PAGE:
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News ID: 45209
Iran » Iran
Publish Date: 16:02 - 18 February 2020
Tehran 18 February _Governor of the Central Bank of Iran Abdolnasser Hemmati says the Financial Action Task Force (FATF) is unlikely to put the Islamic Republic on its financial blacklist.

Top banker: FATF unlikely to blacklist Iran, but non-issue if it doesTEHRAN, Young Journalists Club(YJC)-The Paris-based FATF is currently meeting with the participation of delegates from world countries, and Iran is expected to come up in its discussions.

Last October, the purported global finance watchdog gave Iran four months "for the sixth and last time" to ratify bills relating to the campaign against money laundering and funding terrorism.

Out of the four bills required by the FATF, Iran has already accepted two, but the other two bills have been stalled amid worries that they may expose the country to financial spying and new sanctions on Tehran.

To address the issue, Iran has adopted a set of internal regulations to fight money laundering and funding terrorism.

The government has been urging for the ratification of the remaining FATF bills, contending that without them, Iran may not be able to conduct financial transactions with its allies such as Russia and China.

The administration has also warned Iran’s currency might fall if the bills are not ratified. During recent days, the US dollar has jumped again reaching 143,000 rials, crossing the central bank's "red line" of 140,000 rials.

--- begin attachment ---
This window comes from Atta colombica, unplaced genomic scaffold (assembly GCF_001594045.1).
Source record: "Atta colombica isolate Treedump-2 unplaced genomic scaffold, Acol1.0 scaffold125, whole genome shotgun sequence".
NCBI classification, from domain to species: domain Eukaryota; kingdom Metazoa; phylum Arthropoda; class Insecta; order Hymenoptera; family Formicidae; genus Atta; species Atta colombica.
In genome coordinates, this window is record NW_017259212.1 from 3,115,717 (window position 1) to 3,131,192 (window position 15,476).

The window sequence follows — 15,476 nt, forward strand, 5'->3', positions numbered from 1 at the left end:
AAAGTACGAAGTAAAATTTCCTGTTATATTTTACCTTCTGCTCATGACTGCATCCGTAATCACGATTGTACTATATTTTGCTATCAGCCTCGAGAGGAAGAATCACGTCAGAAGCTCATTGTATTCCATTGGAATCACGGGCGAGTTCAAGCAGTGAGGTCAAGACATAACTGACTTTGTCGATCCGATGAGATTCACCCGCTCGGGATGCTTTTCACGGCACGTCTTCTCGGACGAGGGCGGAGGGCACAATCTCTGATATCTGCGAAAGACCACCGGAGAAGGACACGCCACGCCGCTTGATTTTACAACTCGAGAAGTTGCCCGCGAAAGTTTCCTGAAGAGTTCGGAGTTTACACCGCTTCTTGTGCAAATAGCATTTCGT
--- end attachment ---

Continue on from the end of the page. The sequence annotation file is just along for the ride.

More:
Hemmati on Tuesday expressed confidence that the dollar would return to levels below the 140,000 red line.

“The recent exchange rate fluctuations are due to some trying to inflame the market under the pretext of the FATF meeting. This is while we have repeatedly stated that this issue will not affect the market,” he told reporters.

“Some say that the dollar has broken through the resistance level of 140,000 but it should be remembered that this level has been broken about three times in the last year but the central bank has managed to control the market and prices have balanced out,” he added.

Officials say speculators in the free market fuel rumors about the possible fallout from the FATF’s blacklisting of Iran to reap the windfall from dollar price movements.

The rial hit a historic bottom in 2018 amid a flurry of panic buying of the greenback in the country. Since then, it has recouped some of the losses.

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